Days after seizing Mosul, Iraq’s second largest city, insurgents tied to al-Qaeda seized Tikrit, the birthplace of Saddam Hussein on Wednesday. As the Iraqi Army fled its posts, the Kurdish Peshmerga also exploited the chaos to secure control of the northern oil-rich city of Kirkuk on Thursday.
Both the Kurdistan Regional Government (KRG) and the Kurdistan Communities Union have pledged to prevent the Islamic State in Iraq and Syria (ISIS) from expanding its forces into northern regions. Unlike the Iraqi national army, the Kurdish forces are more disciplined, loyal to their leaders, and have mobilized to stop the threatening spread of ISIS from western Iraq and Syria.
Members of the Kurdish security forces stand at a checkpoint during an intensive security deployment on the outskirts of Kirkuk. (Photo: Reuters)
Kurdish leaders have long dreamed of taking Kirkuk, a city located right outside of its autonomous region and is regarded as the Kurds’ historical capital. Since 2003, Iraqi Kurds have been given a fixed percentage of the country’s total oil revenue. However with full control of Kirkuk and the area’s huge hydrocarbon reserves, the Kurds could keep the city’s oil profits for themselves, further eroding the legitimacy of Iraq’s Shiite led central government.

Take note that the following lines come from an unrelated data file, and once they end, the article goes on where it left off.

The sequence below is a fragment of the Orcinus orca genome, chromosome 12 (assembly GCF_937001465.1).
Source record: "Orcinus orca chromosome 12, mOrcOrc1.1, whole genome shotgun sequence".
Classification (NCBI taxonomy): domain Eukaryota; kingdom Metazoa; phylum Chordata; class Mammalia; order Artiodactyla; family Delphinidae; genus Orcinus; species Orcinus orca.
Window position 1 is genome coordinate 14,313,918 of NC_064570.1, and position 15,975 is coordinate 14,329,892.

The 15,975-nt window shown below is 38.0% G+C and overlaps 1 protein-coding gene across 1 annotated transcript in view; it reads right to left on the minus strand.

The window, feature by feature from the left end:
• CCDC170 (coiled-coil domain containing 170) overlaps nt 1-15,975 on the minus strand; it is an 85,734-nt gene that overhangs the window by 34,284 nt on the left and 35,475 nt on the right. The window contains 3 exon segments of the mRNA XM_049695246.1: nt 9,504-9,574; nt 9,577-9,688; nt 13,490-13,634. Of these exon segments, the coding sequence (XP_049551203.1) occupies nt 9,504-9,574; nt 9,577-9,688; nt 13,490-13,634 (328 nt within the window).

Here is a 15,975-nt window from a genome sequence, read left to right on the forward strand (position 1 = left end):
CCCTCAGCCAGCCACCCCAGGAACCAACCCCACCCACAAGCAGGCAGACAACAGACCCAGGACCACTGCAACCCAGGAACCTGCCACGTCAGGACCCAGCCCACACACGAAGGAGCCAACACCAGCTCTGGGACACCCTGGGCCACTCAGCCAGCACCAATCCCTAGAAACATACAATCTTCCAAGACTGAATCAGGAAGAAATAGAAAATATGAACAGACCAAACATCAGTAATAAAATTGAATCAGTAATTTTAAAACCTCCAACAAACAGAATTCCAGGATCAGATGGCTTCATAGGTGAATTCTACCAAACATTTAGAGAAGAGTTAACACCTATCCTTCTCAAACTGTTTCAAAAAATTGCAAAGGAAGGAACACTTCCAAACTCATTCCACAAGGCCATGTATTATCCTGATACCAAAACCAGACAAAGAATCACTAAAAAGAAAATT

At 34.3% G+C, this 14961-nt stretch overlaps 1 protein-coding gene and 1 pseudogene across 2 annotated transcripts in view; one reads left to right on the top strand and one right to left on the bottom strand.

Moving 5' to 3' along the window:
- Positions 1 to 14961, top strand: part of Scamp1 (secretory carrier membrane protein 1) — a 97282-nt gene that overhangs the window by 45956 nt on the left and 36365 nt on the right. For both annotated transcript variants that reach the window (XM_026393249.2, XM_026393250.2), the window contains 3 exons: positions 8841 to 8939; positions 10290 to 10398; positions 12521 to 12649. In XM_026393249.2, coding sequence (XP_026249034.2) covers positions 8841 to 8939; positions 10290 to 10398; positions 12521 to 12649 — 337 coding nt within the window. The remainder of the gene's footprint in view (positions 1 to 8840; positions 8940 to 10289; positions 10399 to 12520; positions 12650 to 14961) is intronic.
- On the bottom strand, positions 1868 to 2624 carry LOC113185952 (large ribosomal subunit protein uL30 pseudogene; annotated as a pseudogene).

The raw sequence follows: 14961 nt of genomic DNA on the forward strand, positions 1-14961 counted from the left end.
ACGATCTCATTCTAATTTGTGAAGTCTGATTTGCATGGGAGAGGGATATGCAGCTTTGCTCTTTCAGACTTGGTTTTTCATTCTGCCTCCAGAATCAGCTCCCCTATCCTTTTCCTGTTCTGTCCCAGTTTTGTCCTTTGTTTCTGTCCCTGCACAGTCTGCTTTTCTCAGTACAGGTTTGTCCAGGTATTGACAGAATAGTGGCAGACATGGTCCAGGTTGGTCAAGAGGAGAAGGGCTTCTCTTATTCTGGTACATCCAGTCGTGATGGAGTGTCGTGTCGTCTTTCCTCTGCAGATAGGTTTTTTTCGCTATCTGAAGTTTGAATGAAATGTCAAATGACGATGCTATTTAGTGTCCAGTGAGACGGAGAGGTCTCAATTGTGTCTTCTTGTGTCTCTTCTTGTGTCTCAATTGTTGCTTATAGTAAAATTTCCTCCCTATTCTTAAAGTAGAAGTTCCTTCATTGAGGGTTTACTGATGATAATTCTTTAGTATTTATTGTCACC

Ultimately, the recent instability highlights long standing ethnic conflict and the inability of Iraq’s military to properly secure the country’s borders from infiltrating terrorists. Militants are now in control of more parts of Iraq, declaring new rules of conduct and ordering all residents to attend mosques as well as pray five times a day. ISIS has additionally banned all forms of alcohol and smoking and have required women to dress in concealing clothing. Local Iraqis found disobeying the Islamists in ISIS controlled areas in Syria are sentenced to death by public execution.